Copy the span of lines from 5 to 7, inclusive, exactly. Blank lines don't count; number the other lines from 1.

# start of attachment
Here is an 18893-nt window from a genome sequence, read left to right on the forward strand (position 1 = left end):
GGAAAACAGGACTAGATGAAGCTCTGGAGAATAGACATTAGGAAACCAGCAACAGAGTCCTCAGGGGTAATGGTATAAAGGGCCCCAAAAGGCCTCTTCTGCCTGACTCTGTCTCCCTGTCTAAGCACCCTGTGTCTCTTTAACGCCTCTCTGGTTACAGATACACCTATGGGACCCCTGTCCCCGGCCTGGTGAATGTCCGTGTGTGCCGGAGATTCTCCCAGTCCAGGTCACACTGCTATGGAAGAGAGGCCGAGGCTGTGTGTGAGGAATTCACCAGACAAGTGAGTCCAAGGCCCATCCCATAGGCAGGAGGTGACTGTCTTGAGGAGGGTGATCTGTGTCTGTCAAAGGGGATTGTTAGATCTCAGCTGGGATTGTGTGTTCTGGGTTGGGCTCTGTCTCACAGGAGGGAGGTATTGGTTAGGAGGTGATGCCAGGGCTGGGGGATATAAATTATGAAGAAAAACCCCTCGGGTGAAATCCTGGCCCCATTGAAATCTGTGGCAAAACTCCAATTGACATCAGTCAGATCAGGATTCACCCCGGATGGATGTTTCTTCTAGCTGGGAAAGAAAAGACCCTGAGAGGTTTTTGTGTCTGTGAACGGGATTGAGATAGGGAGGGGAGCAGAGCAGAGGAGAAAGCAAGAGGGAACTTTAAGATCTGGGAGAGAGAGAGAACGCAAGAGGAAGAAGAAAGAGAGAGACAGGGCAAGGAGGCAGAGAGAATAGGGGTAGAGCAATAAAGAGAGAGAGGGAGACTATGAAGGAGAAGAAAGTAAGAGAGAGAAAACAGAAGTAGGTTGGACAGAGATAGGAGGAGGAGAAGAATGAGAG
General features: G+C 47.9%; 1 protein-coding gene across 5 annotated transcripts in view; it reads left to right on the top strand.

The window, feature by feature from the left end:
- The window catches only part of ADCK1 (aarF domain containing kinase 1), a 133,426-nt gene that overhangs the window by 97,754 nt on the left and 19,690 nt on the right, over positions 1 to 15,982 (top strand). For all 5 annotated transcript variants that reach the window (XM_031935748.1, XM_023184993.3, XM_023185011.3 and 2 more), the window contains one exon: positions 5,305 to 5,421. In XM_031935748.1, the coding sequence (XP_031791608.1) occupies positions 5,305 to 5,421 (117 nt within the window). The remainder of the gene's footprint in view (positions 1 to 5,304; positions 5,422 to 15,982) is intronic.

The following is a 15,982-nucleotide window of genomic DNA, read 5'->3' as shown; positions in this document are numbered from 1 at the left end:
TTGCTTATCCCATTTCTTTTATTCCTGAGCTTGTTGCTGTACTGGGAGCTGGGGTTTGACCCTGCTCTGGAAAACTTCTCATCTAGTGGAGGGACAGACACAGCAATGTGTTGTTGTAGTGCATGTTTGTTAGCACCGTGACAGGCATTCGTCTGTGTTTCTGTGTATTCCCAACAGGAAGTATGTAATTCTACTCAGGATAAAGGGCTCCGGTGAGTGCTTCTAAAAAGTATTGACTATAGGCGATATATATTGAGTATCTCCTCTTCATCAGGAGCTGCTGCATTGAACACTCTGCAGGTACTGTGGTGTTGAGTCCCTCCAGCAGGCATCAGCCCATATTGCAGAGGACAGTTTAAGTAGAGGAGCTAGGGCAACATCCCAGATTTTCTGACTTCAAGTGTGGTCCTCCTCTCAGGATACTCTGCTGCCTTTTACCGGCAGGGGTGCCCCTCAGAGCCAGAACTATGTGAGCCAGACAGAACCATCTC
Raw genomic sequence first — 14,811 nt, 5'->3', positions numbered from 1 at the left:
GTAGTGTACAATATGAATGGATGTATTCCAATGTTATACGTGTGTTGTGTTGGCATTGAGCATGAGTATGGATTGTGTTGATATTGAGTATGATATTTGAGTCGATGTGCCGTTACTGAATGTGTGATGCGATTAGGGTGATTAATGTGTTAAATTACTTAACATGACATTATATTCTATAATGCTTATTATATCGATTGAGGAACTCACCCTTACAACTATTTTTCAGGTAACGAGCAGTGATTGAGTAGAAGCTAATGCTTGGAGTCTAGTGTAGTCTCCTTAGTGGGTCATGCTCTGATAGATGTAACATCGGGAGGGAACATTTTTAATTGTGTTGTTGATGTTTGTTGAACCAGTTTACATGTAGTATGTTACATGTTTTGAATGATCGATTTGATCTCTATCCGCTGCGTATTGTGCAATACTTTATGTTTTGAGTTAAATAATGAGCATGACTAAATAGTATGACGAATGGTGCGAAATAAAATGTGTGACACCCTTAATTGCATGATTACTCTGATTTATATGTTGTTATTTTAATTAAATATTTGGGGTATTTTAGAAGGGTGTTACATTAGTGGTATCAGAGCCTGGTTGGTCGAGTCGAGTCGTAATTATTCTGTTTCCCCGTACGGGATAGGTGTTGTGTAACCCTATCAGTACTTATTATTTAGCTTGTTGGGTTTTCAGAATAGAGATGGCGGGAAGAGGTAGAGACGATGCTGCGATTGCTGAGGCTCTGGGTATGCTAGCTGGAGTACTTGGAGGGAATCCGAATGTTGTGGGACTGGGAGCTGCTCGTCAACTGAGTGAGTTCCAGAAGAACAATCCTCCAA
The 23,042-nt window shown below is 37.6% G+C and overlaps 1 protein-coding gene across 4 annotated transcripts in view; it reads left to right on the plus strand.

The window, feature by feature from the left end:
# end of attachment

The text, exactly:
- The window catches only part of ADCK1 (aarF domain containing kinase 1), a 133,426-nt gene that overhangs the window by 97,754 nt on the left and 19,690 nt on the right, over positions 1 to 15,982 (top strand). For all 5 annotated transcript variants that reach the window (XM_031935748.1, XM_023184993.3, XM_023185011.3 and 2 more), the window contains one exon: positions 5,305 to 5,421. In XM_031935748.1, the coding sequence (XP_031791608.1) occupies positions 5,305 to 5,421 (117 nt within the window). The remainder of the gene's footprint in view (positions 1 to 5,304; positions 5,422 to 15,982) is intronic.

The following is a 15,982-nucleotide window of genomic DNA, read 5'->3' as shown; positions in this document are numbered from 1 at the left end:
TTGCTTATCCCATTTCTTTTATTCCTGAGCTTGTTGCTGTACTGGGAGCTGGGGTTTGACCCTGCTCTGGAAAACTTCTCATCTAGTGGAGGGACAGACACAGCAATGTGTTGTTGTAGTGCATGTTTGTTAGCACCGTGACAGGCATTCGTCTGTGTTTCTGTGTATTCCCAACAGGAAGTATGTAATTCTACTCAGGATAAAGGGCTCCGGTGAGTGCTTCTAAAAAGTATTGACTATAGGCGATATATATTGAGTATCTCCTCTTCATCAGGAGCTGCTGCATTGAACACTCTGCAGGTACTGTGGTGTTGAGTCCCTCCAGCAGGCATCAGCCCATATTGCAGAGGACAGTTTAAGTAGAGGAGCTAGGGCAACATCCCAGATTTTCTGACTTCAAGTGTGGTCCTCCTCTCAGGATACTCTGCTGCCTTTTACCGGCAGGGGTGCCCCTCAGAGCCAGAACTATGTGAGCCAGACAGAACCATCTC